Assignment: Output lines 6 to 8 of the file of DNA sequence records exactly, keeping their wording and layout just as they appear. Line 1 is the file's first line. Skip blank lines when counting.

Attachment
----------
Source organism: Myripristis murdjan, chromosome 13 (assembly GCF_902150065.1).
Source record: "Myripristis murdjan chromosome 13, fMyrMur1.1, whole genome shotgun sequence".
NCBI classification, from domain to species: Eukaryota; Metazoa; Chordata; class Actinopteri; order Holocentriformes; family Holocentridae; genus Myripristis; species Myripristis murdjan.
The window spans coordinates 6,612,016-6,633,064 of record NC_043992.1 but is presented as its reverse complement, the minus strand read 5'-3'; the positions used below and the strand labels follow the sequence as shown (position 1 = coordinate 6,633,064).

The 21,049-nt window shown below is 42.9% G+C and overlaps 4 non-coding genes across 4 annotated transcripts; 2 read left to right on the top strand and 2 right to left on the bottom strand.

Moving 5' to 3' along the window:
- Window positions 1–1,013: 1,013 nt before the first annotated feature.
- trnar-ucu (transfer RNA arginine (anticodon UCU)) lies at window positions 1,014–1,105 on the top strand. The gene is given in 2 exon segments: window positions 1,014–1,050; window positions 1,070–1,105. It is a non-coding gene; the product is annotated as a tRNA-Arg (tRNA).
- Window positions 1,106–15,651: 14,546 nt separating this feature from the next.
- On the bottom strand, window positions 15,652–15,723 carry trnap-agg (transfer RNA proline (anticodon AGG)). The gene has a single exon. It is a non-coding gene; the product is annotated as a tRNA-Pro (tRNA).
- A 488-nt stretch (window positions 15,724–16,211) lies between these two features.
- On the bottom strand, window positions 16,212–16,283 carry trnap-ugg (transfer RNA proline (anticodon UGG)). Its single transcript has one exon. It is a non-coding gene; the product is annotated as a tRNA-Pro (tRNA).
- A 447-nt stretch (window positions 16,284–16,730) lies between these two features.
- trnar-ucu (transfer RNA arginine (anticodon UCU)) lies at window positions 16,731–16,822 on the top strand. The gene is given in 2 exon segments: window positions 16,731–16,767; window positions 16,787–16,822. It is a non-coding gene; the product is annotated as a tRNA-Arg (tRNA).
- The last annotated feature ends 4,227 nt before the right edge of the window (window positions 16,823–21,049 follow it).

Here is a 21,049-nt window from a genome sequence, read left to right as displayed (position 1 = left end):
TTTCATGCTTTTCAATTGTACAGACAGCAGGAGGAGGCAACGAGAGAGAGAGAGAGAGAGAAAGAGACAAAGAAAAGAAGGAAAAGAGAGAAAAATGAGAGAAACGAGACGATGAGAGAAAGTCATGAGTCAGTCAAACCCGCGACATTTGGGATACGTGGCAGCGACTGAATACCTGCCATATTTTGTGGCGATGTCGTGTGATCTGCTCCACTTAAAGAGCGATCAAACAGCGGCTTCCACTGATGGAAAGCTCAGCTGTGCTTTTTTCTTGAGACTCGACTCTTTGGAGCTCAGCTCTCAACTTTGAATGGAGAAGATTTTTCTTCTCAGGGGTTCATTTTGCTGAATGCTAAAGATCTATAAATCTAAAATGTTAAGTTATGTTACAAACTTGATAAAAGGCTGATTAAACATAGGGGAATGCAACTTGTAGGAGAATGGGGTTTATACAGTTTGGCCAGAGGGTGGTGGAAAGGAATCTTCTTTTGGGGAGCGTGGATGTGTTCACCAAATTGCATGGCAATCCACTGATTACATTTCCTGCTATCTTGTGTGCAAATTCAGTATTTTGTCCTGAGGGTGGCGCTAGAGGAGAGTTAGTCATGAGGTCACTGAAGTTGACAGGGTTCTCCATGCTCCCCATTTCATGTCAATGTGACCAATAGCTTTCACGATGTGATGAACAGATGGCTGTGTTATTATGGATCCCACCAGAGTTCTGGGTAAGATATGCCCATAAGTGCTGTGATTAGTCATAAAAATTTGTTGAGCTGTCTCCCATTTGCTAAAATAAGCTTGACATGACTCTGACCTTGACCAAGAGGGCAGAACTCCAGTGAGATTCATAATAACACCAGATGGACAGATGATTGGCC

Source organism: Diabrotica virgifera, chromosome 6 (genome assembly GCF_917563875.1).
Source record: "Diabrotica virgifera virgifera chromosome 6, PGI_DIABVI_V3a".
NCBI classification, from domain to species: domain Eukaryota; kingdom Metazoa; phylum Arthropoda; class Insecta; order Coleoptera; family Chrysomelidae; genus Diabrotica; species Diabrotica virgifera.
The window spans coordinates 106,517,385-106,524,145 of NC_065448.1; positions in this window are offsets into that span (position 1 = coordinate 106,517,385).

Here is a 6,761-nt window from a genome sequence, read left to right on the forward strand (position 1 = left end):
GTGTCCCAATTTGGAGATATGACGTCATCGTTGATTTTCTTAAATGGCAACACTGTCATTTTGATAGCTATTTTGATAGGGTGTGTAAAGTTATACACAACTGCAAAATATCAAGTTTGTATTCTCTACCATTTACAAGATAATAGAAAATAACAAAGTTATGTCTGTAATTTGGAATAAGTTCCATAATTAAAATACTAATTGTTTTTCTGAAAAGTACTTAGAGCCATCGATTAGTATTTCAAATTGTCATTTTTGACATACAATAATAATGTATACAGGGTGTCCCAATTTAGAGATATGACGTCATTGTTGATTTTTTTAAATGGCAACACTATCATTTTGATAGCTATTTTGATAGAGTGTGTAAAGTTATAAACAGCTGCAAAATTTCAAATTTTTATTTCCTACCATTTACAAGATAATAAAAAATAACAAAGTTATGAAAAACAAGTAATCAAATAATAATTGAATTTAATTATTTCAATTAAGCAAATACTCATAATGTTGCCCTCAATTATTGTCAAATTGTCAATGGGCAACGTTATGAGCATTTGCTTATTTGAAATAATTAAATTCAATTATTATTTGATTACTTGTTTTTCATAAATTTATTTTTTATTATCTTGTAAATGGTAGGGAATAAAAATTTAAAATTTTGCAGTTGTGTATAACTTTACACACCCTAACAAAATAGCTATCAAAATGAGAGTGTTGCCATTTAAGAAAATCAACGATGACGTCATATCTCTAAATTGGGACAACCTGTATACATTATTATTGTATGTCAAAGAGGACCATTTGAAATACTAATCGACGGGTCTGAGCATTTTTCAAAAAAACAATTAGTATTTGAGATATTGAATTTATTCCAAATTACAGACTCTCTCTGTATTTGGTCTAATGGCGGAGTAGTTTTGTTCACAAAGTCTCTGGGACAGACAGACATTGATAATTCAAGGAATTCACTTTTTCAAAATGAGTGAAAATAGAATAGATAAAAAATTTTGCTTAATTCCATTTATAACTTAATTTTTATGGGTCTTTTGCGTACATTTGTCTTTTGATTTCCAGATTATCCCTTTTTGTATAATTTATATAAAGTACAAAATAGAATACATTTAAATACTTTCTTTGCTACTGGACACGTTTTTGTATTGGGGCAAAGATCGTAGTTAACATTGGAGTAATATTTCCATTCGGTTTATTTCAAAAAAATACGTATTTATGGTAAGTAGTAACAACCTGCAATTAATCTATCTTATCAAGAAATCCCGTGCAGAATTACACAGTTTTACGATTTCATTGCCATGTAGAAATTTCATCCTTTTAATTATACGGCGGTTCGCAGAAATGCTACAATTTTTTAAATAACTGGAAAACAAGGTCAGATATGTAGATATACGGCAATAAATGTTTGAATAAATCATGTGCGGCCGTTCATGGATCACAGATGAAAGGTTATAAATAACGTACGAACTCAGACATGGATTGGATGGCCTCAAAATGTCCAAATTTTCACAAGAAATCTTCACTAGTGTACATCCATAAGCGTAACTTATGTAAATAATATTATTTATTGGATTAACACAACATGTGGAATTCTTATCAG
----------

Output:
Moving 5' to 3' along the window:
- Window positions 1–1,013: 1,013 nt before the first annotated feature.
- trnar-ucu (transfer RNA arginine (anticodon UCU)) lies at window positions 1,014–1,105 on the top strand. The gene is given in 2 exon segments: window positions 1,014–1,050; window positions 1,070–1,105. It is a non-coding gene; the product is annotated as a tRNA-Arg (tRNA).